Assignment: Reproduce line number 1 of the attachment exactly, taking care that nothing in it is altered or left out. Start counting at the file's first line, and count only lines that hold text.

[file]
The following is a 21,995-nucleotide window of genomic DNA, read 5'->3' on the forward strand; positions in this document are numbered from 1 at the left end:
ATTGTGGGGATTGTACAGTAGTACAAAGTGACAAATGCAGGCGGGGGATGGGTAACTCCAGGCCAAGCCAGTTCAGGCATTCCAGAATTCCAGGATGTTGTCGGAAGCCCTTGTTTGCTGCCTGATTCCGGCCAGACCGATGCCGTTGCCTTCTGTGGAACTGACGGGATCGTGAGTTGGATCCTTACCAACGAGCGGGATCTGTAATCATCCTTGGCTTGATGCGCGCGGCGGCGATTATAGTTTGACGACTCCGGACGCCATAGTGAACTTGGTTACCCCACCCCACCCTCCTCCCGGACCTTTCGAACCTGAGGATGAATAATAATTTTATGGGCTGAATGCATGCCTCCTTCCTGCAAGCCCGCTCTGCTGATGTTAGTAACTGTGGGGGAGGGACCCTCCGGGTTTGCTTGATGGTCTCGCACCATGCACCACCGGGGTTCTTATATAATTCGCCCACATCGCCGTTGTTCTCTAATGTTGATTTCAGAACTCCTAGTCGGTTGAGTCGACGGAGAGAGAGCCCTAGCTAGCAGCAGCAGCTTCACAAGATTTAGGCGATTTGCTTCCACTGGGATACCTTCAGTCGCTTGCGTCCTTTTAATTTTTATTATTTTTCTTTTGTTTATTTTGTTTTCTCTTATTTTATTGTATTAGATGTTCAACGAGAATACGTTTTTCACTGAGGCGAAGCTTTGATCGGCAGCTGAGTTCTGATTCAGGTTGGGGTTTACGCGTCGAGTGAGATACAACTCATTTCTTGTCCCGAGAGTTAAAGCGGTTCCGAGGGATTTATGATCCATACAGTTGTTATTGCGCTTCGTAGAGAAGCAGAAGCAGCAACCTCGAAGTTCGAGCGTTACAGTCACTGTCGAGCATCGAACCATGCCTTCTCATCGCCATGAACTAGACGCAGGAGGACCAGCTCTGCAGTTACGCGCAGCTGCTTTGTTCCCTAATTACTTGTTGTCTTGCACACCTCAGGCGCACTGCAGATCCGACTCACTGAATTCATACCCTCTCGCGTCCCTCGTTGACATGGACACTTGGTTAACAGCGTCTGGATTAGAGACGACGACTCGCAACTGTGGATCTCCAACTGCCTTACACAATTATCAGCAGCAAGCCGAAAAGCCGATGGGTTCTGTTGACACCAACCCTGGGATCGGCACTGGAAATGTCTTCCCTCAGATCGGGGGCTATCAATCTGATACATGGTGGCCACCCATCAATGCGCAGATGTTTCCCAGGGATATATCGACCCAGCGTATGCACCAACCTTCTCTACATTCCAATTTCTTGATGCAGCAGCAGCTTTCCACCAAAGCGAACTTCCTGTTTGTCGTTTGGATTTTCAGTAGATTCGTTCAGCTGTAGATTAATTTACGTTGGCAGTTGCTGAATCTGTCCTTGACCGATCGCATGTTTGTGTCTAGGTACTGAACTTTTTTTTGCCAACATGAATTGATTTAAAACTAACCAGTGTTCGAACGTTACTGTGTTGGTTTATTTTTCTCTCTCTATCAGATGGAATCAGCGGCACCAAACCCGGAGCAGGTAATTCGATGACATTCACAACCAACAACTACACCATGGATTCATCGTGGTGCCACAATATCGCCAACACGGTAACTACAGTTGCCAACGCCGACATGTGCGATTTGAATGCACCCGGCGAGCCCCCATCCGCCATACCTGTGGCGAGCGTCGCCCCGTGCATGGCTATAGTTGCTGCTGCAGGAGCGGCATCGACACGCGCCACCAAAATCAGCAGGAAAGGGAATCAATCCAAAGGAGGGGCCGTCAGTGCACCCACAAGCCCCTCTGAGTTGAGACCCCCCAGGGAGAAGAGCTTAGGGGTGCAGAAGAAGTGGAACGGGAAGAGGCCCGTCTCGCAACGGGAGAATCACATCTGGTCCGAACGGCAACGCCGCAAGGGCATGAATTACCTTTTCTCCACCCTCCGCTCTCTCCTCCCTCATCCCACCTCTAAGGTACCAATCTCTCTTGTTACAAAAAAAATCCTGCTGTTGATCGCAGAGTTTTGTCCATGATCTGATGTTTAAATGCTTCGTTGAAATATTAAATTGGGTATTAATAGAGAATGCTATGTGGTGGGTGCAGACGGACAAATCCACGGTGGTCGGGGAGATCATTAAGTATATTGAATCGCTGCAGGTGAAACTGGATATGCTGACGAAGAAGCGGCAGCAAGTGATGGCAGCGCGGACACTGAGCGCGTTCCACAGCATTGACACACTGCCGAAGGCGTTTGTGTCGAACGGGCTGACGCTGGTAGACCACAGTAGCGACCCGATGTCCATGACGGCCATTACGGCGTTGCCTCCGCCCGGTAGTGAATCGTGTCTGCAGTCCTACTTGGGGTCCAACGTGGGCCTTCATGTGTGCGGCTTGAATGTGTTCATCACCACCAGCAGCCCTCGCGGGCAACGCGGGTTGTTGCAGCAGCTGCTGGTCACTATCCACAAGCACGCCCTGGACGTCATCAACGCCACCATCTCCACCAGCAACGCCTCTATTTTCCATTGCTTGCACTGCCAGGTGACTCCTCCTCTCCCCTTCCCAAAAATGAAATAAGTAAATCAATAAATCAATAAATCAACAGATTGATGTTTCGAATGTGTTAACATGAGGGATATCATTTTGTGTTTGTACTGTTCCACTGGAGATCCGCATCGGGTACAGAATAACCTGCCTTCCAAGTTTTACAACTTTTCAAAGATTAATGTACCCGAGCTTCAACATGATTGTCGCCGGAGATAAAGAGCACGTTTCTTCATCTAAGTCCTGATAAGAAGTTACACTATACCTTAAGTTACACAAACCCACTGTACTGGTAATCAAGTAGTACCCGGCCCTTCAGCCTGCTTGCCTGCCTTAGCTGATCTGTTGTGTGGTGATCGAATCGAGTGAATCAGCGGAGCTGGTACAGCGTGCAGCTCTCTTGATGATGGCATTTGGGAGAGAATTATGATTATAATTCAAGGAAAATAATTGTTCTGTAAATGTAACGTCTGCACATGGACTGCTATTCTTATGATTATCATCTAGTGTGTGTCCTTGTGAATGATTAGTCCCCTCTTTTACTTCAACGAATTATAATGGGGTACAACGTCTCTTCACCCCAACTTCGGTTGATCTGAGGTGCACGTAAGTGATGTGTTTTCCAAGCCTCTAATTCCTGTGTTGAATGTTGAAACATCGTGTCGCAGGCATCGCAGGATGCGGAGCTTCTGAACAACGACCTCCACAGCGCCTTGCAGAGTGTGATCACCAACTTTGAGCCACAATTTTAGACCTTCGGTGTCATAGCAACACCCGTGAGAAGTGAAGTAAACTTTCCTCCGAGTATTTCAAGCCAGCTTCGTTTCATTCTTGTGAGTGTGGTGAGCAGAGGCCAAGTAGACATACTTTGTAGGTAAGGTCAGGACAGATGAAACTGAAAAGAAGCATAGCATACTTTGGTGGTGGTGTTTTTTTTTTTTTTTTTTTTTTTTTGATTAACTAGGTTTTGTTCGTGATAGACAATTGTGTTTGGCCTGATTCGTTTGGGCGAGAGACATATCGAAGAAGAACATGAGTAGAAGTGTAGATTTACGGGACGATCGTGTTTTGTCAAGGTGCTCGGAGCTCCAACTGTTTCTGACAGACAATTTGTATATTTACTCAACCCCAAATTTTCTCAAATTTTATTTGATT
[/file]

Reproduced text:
The following is a 21,995-nucleotide window of genomic DNA, read 5'->3' on the forward strand; positions in this document are numbered from 1 at the left end: